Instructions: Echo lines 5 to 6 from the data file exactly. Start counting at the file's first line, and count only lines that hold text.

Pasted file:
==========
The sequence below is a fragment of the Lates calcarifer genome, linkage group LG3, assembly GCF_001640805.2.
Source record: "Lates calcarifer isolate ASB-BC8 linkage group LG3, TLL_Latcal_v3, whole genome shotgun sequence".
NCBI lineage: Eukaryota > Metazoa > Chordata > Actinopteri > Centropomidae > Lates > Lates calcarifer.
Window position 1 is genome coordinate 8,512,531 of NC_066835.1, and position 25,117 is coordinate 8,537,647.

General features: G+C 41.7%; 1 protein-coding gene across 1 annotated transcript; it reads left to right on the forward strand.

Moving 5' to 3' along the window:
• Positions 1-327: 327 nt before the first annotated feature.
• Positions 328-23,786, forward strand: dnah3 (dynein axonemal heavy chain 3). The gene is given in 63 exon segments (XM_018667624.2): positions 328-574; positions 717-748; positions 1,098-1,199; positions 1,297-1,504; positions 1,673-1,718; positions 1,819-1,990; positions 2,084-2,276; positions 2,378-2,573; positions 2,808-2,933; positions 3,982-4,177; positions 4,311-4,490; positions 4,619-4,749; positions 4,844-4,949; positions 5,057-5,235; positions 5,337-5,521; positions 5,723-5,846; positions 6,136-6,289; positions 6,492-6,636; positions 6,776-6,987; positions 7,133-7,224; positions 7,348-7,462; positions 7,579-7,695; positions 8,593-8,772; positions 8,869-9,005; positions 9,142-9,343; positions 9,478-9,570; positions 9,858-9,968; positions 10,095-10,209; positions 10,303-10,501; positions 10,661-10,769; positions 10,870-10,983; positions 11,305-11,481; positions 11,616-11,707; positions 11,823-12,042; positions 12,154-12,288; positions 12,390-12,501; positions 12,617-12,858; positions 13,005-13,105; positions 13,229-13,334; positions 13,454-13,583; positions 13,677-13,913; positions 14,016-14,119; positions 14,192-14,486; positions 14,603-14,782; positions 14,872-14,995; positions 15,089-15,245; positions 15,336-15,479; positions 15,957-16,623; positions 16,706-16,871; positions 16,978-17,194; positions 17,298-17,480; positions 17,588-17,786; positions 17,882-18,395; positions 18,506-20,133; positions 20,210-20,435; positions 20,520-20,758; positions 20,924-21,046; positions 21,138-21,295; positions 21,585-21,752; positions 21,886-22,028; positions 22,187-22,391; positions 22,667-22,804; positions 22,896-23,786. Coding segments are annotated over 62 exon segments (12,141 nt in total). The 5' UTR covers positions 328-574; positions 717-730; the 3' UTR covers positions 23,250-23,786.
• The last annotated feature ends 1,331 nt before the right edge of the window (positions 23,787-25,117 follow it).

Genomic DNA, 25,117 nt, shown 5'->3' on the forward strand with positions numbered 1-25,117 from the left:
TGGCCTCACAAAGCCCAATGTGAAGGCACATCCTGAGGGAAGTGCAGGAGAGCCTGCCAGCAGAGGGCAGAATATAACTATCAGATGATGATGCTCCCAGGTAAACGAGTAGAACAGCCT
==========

General features: G+C 41.7%; 1 protein-coding gene across 1 annotated transcript; it reads left to right on the forward strand.

Moving 5' to 3' along the window: